Image of the Month| Volume 2, ISSUE 3, P291-292, 2023

Successful Clip Hemostasis for Ulcer Bleeding in a Large Gastric Diverticulum

Open AccessPublished:October 26, 2022DOI:
      A 71-year-old female visited our hospital owing to fainting and black stools. Subsequent laboratory testing revealed a low hemoglobin level of 9.6 g/dL. A sac structure sized 60 mm on the posterior cardia and fluid retention in the stomach was observed with contrast-enhanced abdominal computed tomography as a high-density area (Figure A). Emergency upper gastrointestinal endoscopy revealed a gastric diverticulum with an oval entrance 6.7 cm in diameter on the posterior cardia and a small ulcer bleeding at the bottom of the diverticulum (Figure B and Figure C). Clip hemostasis was performed on a visible bleeding vessel on the ulcer surface (Figure D). Second-look endoscopy confirmed successful hemostasis. The patient did not experience further bleeding and was discharged. She had been prescribed methotrexate for rheumatoid arthritis, which may have caused the gastric diverticulum.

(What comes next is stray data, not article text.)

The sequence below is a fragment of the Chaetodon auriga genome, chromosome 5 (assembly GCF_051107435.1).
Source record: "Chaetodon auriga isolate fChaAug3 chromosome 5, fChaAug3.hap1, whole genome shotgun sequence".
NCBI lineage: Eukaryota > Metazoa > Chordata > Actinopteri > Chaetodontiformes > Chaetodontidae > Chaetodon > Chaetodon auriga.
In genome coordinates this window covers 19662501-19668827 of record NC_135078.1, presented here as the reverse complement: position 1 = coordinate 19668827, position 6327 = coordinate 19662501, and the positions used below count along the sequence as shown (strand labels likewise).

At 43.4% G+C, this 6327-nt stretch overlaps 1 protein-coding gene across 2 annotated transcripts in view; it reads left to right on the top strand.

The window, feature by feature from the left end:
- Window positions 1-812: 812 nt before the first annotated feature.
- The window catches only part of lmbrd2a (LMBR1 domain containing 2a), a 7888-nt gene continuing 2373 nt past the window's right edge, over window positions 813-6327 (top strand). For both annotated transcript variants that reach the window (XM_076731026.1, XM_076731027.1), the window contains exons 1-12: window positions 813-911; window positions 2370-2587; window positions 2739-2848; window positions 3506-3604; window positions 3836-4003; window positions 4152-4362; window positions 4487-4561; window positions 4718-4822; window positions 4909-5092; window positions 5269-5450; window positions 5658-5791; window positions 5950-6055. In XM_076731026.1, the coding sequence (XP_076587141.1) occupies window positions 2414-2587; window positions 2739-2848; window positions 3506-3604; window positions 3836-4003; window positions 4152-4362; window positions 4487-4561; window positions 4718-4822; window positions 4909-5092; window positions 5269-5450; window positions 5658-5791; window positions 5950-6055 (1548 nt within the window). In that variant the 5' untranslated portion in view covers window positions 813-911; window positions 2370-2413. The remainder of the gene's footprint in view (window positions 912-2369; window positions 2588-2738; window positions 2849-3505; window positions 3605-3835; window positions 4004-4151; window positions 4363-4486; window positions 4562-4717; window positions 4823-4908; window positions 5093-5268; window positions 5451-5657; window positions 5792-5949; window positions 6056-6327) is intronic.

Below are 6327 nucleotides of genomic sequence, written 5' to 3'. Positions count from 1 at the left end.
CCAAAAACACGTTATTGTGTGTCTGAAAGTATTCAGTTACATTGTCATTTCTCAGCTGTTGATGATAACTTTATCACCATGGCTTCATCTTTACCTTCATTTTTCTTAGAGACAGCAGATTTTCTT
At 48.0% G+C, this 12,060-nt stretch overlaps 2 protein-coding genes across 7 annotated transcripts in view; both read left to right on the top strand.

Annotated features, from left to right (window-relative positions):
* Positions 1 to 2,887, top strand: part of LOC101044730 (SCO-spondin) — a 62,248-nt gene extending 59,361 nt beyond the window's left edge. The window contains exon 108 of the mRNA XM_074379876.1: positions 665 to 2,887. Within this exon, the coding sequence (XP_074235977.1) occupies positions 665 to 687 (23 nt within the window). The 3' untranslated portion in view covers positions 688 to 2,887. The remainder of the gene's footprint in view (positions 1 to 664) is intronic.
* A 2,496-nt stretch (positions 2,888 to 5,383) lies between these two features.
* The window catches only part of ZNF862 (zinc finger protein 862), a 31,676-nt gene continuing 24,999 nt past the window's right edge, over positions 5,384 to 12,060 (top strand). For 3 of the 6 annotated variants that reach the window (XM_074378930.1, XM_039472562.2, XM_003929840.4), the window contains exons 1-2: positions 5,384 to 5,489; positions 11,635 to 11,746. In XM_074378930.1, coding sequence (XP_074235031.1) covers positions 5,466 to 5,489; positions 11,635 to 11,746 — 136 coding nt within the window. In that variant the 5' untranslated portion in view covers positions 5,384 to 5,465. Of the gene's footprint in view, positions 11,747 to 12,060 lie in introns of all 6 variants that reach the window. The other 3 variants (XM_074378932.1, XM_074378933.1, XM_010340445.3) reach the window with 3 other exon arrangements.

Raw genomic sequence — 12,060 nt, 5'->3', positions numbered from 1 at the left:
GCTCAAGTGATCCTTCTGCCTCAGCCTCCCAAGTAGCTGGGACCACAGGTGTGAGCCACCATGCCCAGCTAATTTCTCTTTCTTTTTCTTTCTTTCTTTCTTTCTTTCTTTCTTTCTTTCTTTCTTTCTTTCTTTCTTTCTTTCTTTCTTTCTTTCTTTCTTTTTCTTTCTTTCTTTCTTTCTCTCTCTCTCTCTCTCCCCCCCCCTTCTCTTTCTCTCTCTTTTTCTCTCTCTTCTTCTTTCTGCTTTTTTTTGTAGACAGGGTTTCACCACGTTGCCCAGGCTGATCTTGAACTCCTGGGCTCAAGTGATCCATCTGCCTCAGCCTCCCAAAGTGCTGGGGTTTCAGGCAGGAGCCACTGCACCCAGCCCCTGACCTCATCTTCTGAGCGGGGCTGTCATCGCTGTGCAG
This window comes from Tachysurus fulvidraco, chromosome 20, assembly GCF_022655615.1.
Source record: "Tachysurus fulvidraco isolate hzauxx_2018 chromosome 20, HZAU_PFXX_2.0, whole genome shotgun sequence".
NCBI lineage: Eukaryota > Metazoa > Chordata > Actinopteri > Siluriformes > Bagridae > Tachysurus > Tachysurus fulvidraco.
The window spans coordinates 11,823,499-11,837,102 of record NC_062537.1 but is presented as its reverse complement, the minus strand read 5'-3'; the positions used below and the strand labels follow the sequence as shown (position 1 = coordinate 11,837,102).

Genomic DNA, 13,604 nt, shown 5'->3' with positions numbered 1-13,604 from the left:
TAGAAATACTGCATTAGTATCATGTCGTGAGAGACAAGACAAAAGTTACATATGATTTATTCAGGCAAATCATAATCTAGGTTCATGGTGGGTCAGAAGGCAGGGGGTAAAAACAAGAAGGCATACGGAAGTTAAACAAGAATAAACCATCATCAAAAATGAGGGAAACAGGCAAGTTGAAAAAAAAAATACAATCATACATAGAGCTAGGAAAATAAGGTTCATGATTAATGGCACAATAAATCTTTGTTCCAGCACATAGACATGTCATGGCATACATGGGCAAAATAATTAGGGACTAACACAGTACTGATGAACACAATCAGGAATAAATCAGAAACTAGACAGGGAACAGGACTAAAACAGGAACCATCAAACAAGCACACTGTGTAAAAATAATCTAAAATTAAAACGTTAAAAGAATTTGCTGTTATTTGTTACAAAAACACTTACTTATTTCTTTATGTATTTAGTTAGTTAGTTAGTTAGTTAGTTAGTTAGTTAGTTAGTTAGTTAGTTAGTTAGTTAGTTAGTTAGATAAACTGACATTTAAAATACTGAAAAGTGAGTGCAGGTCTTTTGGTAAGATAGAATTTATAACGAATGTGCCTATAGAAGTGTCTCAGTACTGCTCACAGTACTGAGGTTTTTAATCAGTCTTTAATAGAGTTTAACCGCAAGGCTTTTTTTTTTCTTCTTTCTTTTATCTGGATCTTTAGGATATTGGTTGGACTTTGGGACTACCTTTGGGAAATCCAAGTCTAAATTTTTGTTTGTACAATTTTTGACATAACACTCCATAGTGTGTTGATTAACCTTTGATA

Gastric diverticulum is a rare disorder that generally affects the posterior wall of the fundus owing to the anatomically thin muscle layer and the penetration of large blood vessels. However, surgical hemostasis is sometimes required because of the difficulty in detecting the bleeding site and the risk of perforation due to endoscopic procedures. In our case, endoscopic hemostasis was successfully achieved with reliable visibility of the bleeding site.